The addendum addresses potential problems arising from the United States Council of Catholic Bishops’ instructions to Catholic providers to disregard healthcare choices that conflict with Catholic moral teaching. Most recently, the Bishops instructed 624 Roman Catholic-affiliated hospitals, 499 nursing homes and 48 Catholic Health Maintenance Organizations that artificial feeding of permanently unconscious patients is almost always morally obligatory, regardless of advance directive instructions or family wishes.
Adding the language in this addendum:

  • clarifies admission to a religiously-affiliated facility does not imply consent to particular care mandated by the institution’s religious policies, and
  • directs a transfer if the facility declines to follow the wishes outlined in an advance directive.

This addendum is available now on the end-of-life planning page of Compassion & Choices’ website: http://www.compassionandchoices.org/g2g

The right to make health care decisions is hollow unless those decisions actually determine the care received. National Healthcare Decisions Day is intended “to encourage patients to express their wishes regarding healthcare, and providers and facilities to respect those wishes, whatever they may be.” It is troubling to think that over 20% of America’s health care providers operate under ethical and religious policies that may prevent them from honoring the wishes expressed in advance directives. I suggest that people making an advance directive consider including this addendum, because you just cannot know whether a religiously-affiliated institution will carry out specific end-of-life choices.

The addendum, developed in consultation with experts in hospice and palliative care and elderlaw attorneys, is as follows:

My Directive Regarding Healthcare Institutions Refusing to Honor my Healthcare Choices

I understand that circumstances beyond my control may cause me to be admitted to a healthcare institution whose policy is to decline to follow Advance Directive instructions that conflict with certain religious or moral teaching.

If I am an inpatient in such a religious-affiliated healthcare institution when this Advance Directive comes into effect, I direct that my consent to admission shall not constitute implied consent to procedures or courses of treatment mandated by ethical, religious or other policies of the institution, if those procedures or courses of treatment conflict with this Advance Directive.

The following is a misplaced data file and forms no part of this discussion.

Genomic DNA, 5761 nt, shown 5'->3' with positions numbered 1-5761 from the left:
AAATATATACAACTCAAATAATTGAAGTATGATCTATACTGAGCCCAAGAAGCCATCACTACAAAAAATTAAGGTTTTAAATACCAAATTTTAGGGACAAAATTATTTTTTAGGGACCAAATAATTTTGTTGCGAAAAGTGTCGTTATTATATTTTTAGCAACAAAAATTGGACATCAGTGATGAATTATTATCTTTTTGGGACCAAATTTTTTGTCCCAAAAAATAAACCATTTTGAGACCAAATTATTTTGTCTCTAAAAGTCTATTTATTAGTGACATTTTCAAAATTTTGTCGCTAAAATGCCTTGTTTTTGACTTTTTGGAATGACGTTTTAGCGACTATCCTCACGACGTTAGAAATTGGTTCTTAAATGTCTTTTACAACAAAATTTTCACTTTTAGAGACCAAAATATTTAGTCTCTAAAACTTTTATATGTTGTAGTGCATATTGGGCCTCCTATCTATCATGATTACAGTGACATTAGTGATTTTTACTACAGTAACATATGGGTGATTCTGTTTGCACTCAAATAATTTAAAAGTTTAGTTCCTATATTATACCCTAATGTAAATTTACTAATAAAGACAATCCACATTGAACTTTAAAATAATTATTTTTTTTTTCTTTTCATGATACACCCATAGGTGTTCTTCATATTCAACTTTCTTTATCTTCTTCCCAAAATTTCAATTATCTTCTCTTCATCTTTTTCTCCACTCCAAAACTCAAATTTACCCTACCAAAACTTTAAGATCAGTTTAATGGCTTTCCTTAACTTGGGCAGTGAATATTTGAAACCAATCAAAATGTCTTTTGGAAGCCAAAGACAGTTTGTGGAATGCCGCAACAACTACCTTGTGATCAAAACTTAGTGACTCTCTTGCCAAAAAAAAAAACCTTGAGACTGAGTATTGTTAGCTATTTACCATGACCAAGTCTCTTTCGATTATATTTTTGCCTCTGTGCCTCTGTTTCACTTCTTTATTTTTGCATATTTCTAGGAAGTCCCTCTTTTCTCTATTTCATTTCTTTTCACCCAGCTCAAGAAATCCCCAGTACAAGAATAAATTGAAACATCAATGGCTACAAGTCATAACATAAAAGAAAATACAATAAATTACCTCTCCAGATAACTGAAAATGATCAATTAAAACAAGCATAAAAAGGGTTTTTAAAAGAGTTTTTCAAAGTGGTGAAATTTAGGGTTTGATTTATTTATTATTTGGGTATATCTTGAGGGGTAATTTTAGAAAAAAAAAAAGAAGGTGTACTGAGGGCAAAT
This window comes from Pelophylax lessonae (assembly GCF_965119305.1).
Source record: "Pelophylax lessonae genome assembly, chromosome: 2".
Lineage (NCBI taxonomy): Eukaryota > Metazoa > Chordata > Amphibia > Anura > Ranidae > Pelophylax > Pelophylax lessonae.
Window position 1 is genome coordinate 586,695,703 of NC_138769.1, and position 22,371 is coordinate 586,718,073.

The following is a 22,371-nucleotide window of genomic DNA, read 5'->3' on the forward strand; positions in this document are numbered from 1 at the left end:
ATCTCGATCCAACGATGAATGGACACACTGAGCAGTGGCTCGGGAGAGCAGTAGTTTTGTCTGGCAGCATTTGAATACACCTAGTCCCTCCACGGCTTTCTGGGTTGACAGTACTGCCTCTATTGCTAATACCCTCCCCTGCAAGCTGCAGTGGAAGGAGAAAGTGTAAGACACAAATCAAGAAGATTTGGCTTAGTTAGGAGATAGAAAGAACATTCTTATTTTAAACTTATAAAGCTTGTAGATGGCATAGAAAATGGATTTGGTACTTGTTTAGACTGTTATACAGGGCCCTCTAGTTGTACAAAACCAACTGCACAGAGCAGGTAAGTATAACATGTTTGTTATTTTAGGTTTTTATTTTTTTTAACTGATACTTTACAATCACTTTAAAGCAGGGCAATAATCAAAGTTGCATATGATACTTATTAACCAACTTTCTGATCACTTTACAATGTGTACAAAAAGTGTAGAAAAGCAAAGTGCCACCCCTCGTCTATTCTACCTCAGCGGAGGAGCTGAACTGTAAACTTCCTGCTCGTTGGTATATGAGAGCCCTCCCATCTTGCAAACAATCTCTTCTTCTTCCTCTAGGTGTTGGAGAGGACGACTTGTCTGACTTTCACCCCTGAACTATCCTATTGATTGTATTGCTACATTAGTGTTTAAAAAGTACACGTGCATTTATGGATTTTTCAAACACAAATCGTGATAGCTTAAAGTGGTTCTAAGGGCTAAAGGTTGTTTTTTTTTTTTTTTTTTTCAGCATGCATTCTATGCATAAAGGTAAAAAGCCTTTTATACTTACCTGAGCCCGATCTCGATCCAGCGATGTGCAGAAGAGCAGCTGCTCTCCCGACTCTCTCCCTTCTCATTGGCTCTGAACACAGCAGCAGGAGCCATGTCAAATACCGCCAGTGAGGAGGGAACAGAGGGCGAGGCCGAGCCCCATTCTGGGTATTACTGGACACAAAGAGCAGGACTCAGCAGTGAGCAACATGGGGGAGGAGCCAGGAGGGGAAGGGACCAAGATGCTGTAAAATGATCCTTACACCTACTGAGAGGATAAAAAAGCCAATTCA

Furthermore, I direct that if the healthcare institution in which I am a patient declines to follow my wishes as set out in this Advance Directive, I am to be transferred in a timely manner to a hospital, nursing home, or other institution which will agree to honor the instructions set forth in this Advance Directive.

I hereby incorporate this provision into my durable power of attorney for health care, living will, and any other previously executed advance directive for health care decisions.

On National Healthcare Decisions Day I encourage Americans – of all ages – to talk with their doctor and loved ones and document their wishes in an advance directive. People may also want to strengthen their advance directive by addressing the unknown question of whether a religiously-affiliated institution will honor those wishes.

For more information about end-of-life planning, visit Compassion & Choices Good to Go resource page: http://www.compassionandchoices.org/g2g.

Rep. Blumenauer to Keith Olbermann: I should have called them life panels.

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An all-too-common tragedy and a small triumph.